Buckeye Union High School District

Buckeye Union High School District held graduations for the district’s three high schools last week. But, “with current COVID-19 cases and deaths spiking,” Tolleson Union High School canceled June 29 graduation plans for its seven high schools in  Tolleson,  Avondale and Glendale.

COVID-19 cases in the state, county and West Valley rose dramatically over the last two weeks.

With more drive-thru testing sites opening, the number of positive tests may increase even more this week.

While most with COVID-19 have mild symptoms, a sharp rise in coronavirus patients contributed to more than 80% of state hospital beds being occupied.

Buckeye Union High School district held graduations for three of its high schools last week at Goodyear Ballpark. But, due to “current COVID-19 cases and deaths spiking in Arizona,” Tolleson Union High School  Superintendent Nora Gutierrez said graduation plans for seven TUHSD high schools scheduled for June 29 were canceled. (See story, p. 21.)

Yet Gov. Doug Ducey repeatedly told reporters at a June 11 news conference that the state is in good shape. “We would like to assure the public that we have the available bed capacity and surge lines are in place to continue to serve the people of Arizona,” Ducey said. “We are well prepared to manage an increased inpatient volume.”

At a news conference the day before, Maricopa County Department of Public Health officials addressed sharply rising numbers of people testing positive and going to the hospital for COVID-19.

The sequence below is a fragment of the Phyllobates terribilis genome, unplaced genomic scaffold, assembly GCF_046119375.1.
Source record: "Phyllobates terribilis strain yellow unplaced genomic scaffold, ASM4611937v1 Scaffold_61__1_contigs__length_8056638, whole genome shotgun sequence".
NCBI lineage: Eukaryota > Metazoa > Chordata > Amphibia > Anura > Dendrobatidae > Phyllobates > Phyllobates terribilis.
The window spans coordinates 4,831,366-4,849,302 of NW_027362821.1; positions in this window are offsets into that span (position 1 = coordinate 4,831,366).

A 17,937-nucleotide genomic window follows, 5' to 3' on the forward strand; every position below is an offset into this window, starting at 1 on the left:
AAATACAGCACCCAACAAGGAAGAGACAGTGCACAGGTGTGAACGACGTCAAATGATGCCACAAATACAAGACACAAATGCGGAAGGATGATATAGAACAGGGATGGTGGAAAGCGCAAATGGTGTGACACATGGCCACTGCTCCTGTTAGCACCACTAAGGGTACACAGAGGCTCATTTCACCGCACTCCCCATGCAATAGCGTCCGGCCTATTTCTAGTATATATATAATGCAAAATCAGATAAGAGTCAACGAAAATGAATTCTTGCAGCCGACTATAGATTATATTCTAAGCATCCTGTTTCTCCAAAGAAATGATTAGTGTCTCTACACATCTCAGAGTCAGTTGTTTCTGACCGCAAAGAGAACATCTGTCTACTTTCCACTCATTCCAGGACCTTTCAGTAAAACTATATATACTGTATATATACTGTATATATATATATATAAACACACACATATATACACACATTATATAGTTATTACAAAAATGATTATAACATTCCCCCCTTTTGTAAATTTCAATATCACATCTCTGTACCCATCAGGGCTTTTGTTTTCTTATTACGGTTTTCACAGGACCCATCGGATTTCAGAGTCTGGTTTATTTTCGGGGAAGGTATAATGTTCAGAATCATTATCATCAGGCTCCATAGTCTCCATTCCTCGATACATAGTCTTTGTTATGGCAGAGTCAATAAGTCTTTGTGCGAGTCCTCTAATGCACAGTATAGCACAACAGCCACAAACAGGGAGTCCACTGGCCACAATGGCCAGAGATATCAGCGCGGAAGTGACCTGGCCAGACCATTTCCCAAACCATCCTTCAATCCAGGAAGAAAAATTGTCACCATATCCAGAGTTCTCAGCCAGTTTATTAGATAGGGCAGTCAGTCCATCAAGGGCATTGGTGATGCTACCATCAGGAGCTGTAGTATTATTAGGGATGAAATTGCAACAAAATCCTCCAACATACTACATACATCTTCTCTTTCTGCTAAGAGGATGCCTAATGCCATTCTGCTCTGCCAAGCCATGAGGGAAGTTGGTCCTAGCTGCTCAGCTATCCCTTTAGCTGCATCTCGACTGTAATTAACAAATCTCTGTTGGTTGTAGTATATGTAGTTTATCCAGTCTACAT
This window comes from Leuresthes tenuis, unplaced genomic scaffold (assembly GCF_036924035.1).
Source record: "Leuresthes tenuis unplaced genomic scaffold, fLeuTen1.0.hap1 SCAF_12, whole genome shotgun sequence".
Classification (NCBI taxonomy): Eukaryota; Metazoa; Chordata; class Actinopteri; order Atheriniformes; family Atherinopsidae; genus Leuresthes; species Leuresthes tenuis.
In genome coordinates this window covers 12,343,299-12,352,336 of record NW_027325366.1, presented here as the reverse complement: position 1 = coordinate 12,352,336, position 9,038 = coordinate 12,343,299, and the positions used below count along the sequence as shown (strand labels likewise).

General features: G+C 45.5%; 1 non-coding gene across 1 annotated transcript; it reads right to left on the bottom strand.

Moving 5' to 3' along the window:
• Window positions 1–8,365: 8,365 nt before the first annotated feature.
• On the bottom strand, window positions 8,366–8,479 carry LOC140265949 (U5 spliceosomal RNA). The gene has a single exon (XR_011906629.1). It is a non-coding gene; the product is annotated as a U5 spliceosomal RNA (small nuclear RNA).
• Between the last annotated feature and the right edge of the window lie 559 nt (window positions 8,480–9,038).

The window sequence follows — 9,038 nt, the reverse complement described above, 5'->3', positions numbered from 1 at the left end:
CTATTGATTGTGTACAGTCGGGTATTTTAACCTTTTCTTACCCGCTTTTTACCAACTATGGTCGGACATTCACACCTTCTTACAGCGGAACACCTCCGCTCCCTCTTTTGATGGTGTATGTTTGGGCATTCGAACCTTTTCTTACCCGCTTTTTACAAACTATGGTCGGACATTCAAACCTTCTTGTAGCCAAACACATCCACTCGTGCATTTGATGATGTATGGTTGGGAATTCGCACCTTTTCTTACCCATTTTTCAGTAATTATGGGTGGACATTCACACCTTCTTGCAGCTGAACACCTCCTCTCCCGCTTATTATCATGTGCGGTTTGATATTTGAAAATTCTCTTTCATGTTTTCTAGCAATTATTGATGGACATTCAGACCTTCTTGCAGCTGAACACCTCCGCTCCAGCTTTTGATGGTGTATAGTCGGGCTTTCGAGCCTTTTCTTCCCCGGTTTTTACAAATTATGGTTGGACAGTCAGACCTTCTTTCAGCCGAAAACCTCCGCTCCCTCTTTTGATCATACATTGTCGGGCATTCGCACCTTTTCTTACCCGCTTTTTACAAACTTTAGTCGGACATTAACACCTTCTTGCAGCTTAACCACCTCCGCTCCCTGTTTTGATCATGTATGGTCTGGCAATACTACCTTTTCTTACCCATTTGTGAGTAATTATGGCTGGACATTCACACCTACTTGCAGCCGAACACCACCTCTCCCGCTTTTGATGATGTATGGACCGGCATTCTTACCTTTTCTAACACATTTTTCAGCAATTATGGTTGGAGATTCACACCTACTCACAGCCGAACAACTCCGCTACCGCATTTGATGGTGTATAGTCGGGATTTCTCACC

Dr. Rebecca Sunenshine, the county health director, said community spread of COVID-19 is increasing rapidly and “hospitals are filling up.” She stressed the importance of social distancing.

“Until we have a vaccine, we cannot go back to the way things were pre-COVID-19,” added Marcy Flanagan, executive director of MCDPH. “I know this is not what people want to hear, but in order to keep our community safe and protect our most vulnerable, we have to create a new normal.

“We expected to see an increase in cases with more people out and about, but the rate at which cases are increasing is concerning. And, the thing is, we have the tools to absolutely slow our rate of infection if each of us does our part.”

An analysis of the daily data provided by the county illustrates the increases.

In April, the county reported 3,253 new COVID-19 cases, an average of 108 per day, with 525 hospitalized, an average of 17 per day.

In May, 5,549 people tested positive for COVID-19, an average of 179 per day, with 840 hospitalizations, an average of 28 per day.

So far in June, the county reports 9,618 new cases, an average of 641 per day — with more than 800 new cases reported on four days. Before June, the previous daily high was 482 new cases reported May 15.

During the first two weeks of June, 417 people were hospitalized in the county from COVID-19, an average of 28 per day. 

ZIP Code maps provided by the Arizona State Department of Health Services showed that Avondale, Buckeye, Goodyear, Litchfield Park and Tolleson positive COVID-19 tests have increased from about 125 positive tests April 12 to more than 1,500 in two months. 

(In Maricopa County, there were just under 2,000 positive tests April 12; two months later, there are more than 19,000.)

Avondale 85323 increased from 13 positive cases April 12 to 289 positive cases this week. Goodyear 85338 increased from 20 positive cases to 226 in two months.

Buckeye-Goodyear 85326 went from 18 positive COVID-19 tests to 303 in two months.

And Tolleson 85353 jumped from 14 positive cases to 399 in two months.

Nearly half (47%) of Maricopa County’s COVID-19 positive tests have been in the 20-44 age range - but only 5% of them have had to be hospitalized. And, though 9% of positive tests in the county have been younger than 20, only 1% of them have required hospitalization.